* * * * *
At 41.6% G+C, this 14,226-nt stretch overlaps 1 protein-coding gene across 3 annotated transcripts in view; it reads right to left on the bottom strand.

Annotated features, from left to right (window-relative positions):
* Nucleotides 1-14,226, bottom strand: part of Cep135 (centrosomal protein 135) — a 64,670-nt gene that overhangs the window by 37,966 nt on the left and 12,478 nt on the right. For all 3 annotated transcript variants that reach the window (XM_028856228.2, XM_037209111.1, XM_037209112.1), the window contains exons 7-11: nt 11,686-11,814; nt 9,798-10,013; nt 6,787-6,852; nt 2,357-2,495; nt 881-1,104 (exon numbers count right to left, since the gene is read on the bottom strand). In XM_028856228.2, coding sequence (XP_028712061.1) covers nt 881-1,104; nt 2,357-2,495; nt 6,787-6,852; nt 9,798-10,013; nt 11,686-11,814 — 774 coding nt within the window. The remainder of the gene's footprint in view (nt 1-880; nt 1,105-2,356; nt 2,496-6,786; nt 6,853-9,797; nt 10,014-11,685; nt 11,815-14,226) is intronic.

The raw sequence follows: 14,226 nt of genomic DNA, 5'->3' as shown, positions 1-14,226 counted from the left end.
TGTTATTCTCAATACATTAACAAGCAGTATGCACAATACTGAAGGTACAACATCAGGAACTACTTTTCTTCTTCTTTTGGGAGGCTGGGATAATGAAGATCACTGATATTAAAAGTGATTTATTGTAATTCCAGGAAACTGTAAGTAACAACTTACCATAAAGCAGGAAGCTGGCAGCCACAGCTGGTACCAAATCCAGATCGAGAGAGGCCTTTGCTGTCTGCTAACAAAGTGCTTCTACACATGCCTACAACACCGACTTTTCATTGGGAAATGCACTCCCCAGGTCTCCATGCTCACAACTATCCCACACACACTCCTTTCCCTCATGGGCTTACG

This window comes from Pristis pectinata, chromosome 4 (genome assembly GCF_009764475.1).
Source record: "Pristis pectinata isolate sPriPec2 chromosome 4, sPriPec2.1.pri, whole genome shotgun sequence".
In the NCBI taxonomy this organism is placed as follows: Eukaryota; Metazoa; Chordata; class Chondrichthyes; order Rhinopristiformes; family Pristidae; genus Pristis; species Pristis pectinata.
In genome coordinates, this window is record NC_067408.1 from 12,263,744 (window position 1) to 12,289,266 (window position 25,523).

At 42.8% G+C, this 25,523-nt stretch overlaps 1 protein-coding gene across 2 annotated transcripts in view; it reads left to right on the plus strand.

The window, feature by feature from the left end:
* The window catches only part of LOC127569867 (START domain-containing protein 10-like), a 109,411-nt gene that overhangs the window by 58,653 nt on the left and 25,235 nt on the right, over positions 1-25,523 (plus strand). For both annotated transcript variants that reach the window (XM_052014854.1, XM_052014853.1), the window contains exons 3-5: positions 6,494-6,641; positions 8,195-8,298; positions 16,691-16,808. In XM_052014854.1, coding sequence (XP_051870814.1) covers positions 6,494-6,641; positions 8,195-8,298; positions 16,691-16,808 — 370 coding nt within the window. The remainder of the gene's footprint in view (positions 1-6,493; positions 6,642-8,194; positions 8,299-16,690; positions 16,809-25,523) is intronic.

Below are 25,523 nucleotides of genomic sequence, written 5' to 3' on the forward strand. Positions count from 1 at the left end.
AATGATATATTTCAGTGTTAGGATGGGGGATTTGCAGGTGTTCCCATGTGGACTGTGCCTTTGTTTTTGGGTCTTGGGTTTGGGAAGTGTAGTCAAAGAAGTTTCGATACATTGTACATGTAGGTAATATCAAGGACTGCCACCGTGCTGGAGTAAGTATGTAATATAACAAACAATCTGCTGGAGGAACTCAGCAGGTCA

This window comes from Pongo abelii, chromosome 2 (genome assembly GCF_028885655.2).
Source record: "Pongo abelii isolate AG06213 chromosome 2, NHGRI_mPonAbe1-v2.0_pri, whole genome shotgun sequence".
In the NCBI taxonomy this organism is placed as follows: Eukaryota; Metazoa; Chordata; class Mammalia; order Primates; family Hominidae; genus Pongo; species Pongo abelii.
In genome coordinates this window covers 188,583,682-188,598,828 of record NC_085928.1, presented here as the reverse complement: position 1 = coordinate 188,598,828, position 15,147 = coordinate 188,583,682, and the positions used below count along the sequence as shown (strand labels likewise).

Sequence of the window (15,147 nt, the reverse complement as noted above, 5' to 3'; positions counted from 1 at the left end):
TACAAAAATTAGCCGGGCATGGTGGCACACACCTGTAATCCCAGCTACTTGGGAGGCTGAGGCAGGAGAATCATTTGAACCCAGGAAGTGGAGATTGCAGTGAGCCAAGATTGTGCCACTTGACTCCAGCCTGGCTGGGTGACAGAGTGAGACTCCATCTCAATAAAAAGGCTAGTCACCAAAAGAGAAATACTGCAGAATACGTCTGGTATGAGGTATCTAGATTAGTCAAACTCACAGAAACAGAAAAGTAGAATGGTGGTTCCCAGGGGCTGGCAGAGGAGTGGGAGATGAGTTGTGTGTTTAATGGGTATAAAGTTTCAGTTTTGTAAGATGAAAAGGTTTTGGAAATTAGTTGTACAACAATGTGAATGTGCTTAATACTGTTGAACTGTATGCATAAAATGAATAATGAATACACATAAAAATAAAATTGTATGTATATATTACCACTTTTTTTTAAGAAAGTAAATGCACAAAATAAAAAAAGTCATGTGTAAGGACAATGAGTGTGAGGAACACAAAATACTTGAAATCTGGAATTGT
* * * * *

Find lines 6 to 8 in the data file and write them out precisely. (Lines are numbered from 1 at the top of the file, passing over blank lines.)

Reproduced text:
This window comes from Pristis pectinata, chromosome 4 (genome assembly GCF_009764475.1).
Source record: "Pristis pectinata isolate sPriPec2 chromosome 4, sPriPec2.1.pri, whole genome shotgun sequence".
In the NCBI taxonomy this organism is placed as follows: Eukaryota; Metazoa; Chordata; class Chondrichthyes; order Rhinopristiformes; family Pristidae; genus Pristis; species Pristis pectinata.